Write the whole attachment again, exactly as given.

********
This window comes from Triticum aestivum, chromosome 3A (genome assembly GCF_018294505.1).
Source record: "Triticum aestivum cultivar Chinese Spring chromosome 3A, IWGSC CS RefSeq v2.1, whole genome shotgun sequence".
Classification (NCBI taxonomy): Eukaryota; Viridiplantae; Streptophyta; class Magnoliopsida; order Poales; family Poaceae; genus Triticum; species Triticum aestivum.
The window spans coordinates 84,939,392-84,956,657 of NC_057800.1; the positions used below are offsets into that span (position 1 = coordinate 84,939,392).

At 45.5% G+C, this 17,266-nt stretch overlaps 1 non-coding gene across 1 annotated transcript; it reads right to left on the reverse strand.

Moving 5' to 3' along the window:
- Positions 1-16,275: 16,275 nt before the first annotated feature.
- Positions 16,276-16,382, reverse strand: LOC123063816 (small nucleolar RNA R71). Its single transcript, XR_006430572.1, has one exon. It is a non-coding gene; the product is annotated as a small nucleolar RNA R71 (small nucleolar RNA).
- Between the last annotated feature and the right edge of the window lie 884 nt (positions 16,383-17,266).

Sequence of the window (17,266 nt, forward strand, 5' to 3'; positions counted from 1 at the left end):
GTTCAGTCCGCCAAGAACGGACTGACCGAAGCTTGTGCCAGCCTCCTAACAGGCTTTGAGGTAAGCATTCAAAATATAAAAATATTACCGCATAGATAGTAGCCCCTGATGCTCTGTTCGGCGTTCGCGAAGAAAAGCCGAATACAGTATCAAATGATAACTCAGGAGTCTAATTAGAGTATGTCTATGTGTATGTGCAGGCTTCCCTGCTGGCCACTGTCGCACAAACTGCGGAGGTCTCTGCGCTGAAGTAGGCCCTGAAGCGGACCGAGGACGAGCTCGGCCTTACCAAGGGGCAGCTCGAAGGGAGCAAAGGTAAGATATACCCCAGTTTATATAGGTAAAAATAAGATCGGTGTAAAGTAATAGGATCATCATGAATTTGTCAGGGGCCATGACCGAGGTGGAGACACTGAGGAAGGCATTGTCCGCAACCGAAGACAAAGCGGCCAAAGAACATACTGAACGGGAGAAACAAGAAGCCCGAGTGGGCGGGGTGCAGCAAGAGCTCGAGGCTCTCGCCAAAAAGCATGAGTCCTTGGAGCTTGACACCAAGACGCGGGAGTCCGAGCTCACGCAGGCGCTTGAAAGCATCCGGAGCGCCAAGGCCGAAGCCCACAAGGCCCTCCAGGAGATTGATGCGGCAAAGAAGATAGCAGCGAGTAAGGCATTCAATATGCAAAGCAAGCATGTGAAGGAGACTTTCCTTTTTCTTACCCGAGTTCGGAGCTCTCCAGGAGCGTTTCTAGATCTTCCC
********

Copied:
This window comes from Triticum aestivum, chromosome 3A (genome assembly GCF_018294505.1).
Source record: "Triticum aestivum cultivar Chinese Spring chromosome 3A, IWGSC CS RefSeq v2.1, whole genome shotgun sequence".
Classification (NCBI taxonomy): Eukaryota; Viridiplantae; Streptophyta; class Magnoliopsida; order Poales; family Poaceae; genus Triticum; species Triticum aestivum.
The window spans coordinates 84,939,392-84,956,657 of NC_057800.1; the positions used below are offsets into that span (position 1 = coordinate 84,939,392).

At 45.5% G+C, this 17,266-nt stretch overlaps 1 non-coding gene across 1 annotated transcript; it reads right to left on the reverse strand.

Moving 5' to 3' along the window:
- Positions 1-16,275: 16,275 nt before the first annotated feature.
- Positions 16,276-16,382, reverse strand: LOC123063816 (small nucleolar RNA R71). Its single transcript, XR_006430572.1, has one exon. It is a non-coding gene; the product is annotated as a small nucleolar RNA R71 (small nucleolar RNA).
- Between the last annotated feature and the right edge of the window lie 884 nt (positions 16,383-17,266).

Sequence of the window (17,266 nt, forward strand, 5' to 3'; positions counted from 1 at the left end):
GTTCAGTCCGCCAAGAACGGACTGACCGAAGCTTGTGCCAGCCTCCTAACAGGCTTTGAGGTAAGCATTCAAAATATAAAAATATTACCGCATAGATAGTAGCCCCTGATGCTCTGTTCGGCGTTCGCGAAGAAAAGCCGAATACAGTATCAAATGATAACTCAGGAGTCTAATTAGAGTATGTCTATGTGTATGTGCAGGCTTCCCTGCTGGCCACTGTCGCACAAACTGCGGAGGTCTCTGCGCTGAAGTAGGCCCTGAAGCGGACCGAGGACGAGCTCGGCCTTACCAAGGGGCAGCTCGAAGGGAGCAAAGGTAAGATATACCCCAGTTTATATAGGTAAAAATAAGATCGGTGTAAAGTAATAGGATCATCATGAATTTGTCAGGGGCCATGACCGAGGTGGAGACACTGAGGAAGGCATTGTCCGCAACCGAAGACAAAGCGGCCAAAGAACATACTGAACGGGAGAAACAAGAAGCCCGAGTGGGCGGGGTGCAGCAAGAGCTCGAGGCTCTCGCCAAAAAGCATGAGTCCTTGGAGCTTGACACCAAGACGCGGGAGTCCGAGCTCACGCAGGCGCTTGAAAGCATCCGGAGCGCCAAGGCCGAAGCCCACAAGGCCCTCCAGGAGATTGATGCGGCAAAGAAGATAGCAGCGAGTAAGGCATTCAATATGCAAAGCAAGCATGTGAAGGAGACTTTCCTTTTTCTTACCCGAGTTCGGAGCTCTCCAGGAGCGTTTCTAGATCTTCCC